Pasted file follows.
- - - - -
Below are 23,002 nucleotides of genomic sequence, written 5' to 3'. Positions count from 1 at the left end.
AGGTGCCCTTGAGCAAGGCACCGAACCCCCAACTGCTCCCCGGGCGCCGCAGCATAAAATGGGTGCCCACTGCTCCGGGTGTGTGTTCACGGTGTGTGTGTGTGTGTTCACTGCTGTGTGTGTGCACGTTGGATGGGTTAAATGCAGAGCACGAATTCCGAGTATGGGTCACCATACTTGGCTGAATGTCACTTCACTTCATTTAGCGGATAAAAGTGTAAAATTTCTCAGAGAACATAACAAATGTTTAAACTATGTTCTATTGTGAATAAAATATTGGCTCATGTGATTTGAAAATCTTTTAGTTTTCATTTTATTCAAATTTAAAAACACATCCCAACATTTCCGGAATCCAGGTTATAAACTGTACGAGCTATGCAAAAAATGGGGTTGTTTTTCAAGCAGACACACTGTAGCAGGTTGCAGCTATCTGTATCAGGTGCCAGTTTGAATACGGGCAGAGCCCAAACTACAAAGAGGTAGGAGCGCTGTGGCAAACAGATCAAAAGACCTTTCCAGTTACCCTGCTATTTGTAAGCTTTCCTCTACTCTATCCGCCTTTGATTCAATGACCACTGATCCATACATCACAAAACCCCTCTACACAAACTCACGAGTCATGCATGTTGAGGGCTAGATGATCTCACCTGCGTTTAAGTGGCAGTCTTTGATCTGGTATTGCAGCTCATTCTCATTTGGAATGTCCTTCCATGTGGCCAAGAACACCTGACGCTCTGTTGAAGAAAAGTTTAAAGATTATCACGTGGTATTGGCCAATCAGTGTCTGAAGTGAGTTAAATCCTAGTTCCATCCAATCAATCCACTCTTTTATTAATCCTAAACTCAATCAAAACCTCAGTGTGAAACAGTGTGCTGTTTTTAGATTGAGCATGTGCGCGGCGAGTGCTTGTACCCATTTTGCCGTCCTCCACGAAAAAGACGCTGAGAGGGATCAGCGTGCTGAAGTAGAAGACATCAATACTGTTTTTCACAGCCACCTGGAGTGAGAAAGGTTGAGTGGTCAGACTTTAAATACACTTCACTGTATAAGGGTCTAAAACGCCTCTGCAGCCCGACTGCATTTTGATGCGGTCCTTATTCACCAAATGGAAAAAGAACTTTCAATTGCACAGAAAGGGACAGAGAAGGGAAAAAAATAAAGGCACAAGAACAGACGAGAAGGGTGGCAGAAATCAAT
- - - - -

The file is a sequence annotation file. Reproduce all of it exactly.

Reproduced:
Below are 23,002 nucleotides of genomic sequence, written 5' to 3'. Positions count from 1 at the left end.
AGGTGCCCTTGAGCAAGGCACCGAACCCCCAACTGCTCCCCGGGCGCCGCAGCATAAAATGGGTGCCCACTGCTCCGGGTGTGTGTTCACGGTGTGTGTGTGTGTGTTCACTGCTGTGTGTGTGCACGTTGGATGGGTTAAATGCAGAGCACGAATTCCGAGTATGGGTCACCATACTTGGCTGAATGTCACTTCACTTCATTTAGCGGATAAAAGTGTAAAATTTCTCAGAGAACATAACAAATGTTTAAACTATGTTCTATTGTGAATAAAATATTGGCTCATGTGATTTGAAAATCTTTTAGTTTTCATTTTATTCAAATTTAAAAACACATCCCAACATTTCCGGAATCCAGGTTATAAACTGTACGAGCTATGCAAAAAATGGGGTTGTTTTTCAAGCAGACACACTGTAGCAGGTTGCAGCTATCTGTATCAGGTGCCAGTTTGAATACGGGCAGAGCCCAAACTACAAAGAGGTAGGAGCGCTGTGGCAAACAGATCAAAAGACCTTTCCAGTTACCCTGCTATTTGTAAGCTTTCCTCTACTCTATCCGCCTTTGATTCAATGACCACTGATCCATACATCACAAAACCCCTCTACACAAACTCACGAGTCATGCATGTTGAGGGCTAGATGATCTCACCTGCGTTTAAGTGGCAGTCTTTGATCTGGTATTGCAGCTCATTCTCATTTGGAATGTCCTTCCATGTGGCCAAGAACACCTGACGCTCTGTTGAAGAAAAGTTTAAAGATTATCACGTGGTATTGGCCAATCAGTGTCTGAAGTGAGTTAAATCCTAGTTCCATCCAATCAATCCACTCTTTTATTAATCCTAAACTCAATCAAAACCTCAGTGTGAAACAGTGTGCTGTTTTTAGATTGAGCATGTGCGCGGCGAGTGCTTGTACCCATTTTGCCGTCCTCCACGAAAAAGACGCTGAGAGGGATCAGCGTGCTGAAGTAGAAGACATCAATACTGTTTTTCACAGCCACCTGGAGTGAGAAAGGTTGAGTGGTCAGACTTTAAATACACTTCACTGTATAAGGGTCTAAAACGCCTCTGCAGCCCGACTGCATTTTGATGCGGTCCTTATTCACCAAATGGAAAAAGAACTTTCAATTGCACAGAAAGGGACAGAGAAGGGAAAAAAATAAAGGCACAAGAACAGACGAGAAGGGTGGCAGAAATCAAT